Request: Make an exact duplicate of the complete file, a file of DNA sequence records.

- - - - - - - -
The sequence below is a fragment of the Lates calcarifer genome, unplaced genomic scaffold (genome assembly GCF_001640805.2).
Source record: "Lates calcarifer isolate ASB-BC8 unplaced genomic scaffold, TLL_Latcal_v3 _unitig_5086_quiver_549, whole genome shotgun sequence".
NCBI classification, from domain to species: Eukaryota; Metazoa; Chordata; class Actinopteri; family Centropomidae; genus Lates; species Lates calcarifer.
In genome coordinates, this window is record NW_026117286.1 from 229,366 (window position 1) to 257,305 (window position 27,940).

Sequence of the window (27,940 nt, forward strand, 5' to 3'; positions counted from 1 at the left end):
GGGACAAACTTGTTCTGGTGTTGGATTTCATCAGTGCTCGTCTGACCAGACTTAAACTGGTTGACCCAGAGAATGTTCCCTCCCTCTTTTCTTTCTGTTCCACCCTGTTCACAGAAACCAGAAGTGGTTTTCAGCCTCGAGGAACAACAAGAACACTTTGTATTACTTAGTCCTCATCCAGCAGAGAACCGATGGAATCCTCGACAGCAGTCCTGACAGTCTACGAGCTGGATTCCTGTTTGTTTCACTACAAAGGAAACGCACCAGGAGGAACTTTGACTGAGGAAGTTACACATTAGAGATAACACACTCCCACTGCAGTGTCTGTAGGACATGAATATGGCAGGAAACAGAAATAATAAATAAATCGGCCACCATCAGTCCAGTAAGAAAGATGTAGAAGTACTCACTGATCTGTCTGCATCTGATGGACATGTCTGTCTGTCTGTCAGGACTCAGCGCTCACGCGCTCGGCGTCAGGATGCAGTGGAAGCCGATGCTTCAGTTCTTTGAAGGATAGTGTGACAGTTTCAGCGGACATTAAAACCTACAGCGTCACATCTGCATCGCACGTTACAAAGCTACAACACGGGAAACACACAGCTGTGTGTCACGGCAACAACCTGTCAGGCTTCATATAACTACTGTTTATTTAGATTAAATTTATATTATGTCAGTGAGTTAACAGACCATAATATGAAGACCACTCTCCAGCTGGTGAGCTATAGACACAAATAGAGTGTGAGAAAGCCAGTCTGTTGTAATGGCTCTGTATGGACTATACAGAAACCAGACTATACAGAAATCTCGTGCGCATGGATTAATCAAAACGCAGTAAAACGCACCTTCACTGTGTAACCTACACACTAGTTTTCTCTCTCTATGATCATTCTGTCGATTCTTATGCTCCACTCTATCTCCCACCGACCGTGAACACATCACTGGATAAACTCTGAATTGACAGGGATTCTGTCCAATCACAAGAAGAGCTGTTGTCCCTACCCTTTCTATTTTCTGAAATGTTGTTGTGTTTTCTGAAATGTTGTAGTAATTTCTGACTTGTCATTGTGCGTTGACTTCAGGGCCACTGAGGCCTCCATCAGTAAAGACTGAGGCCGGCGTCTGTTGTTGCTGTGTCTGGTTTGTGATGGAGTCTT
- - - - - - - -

The sequence below is a fragment of the Lates calcarifer genome, unplaced genomic scaffold (genome assembly GCF_001640805.2).
Source record: "Lates calcarifer isolate ASB-BC8 unplaced genomic scaffold, TLL_Latcal_v3 _unitig_5086_quiver_549, whole genome shotgun sequence".
NCBI classification, from domain to species: Eukaryota; Metazoa; Chordata; class Actinopteri; family Centropomidae; genus Lates; species Lates calcarifer.
In genome coordinates, this window is record NW_026117286.1 from 229,366 (window position 1) to 257,305 (window position 27,940).

Sequence of the window (27,940 nt, forward strand, 5' to 3'; positions counted from 1 at the left end):
GGGACAAACTTGTTCTGGTGTTGGATTTCATCAGTGCTCGTCTGACCAGACTTAAACTGGTTGACCCAGAGAATGTTCCCTCCCTCTTTTCTTTCTGTTCCACCCTGTTCACAGAAACCAGAAGTGGTTTTCAGCCTCGAGGAACAACAAGAACACTTTGTATTACTTAGTCCTCATCCAGCAGAGAACCGATGGAATCCTCGACAGCAGTCCTGACAGTCTACGAGCTGGATTCCTGTTTGTTTCACTACAAAGGAAACGCACCAGGAGGAACTTTGACTGAGGAAGTTACACATTAGAGATAACACACTCCCACTGCAGTGTCTGTAGGACATGAATATGGCAGGAAACAGAAATAATAAATAAATCGGCCACCATCAGTCCAGTAAGAAAGATGTAGAAGTACTCACTGATCTGTCTGCATCTGATGGACATGTCTGTCTGTCTGTCAGGACTCAGCGCTCACGCGCTCGGCGTCAGGATGCAGTGGAAGCCGATGCTTCAGTTCTTTGAAGGATAGTGTGACAGTTTCAGCGGACATTAAAACCTACAGCGTCACATCTGCATCGCACGTTACAAAGCTACAACACGGGAAACACACAGCTGTGTGTCACGGCAACAACCTGTCAGGCTTCATATAACTACTGTTTATTTAGATTAAATTTATATTATGTCAGTGAGTTAACAGACCATAATATGAAGACCACTCTCCAGCTGGTGAGCTATAGACACAAATAGAGTGTGAGAAAGCCAGTCTGTTGTAATGGCTCTGTATGGACTATACAGAAACCAGACTATACAGAAATCTCGTGCGCATGGATTAATCAAAACGCAGTAAAACGCACCTTCACTGTGTAACCTACACACTAGTTTTCTCTCTCTATGATCATTCTGTCGATTCTTATGCTCCACTCTATCTCCCACCGACCGTGAACACATCACTGGATAAACTCTGAATTGACAGGGATTCTGTCCAATCACAAGAAGAGCTGTTGTCCCTACCCTTTCTATTTTCTGAAATGTTGTTGTGTTTTCTGAAATGTTGTAGTAATTTCTGACTTGTCATTGTGCGTTGACTTCAGGGCCACTGAGGCCTCCATCAGTAAAGACTGAGGCCGGCGTCTGTTGTTGCTGTGTCTGGTTTGTGATGGAGTCTT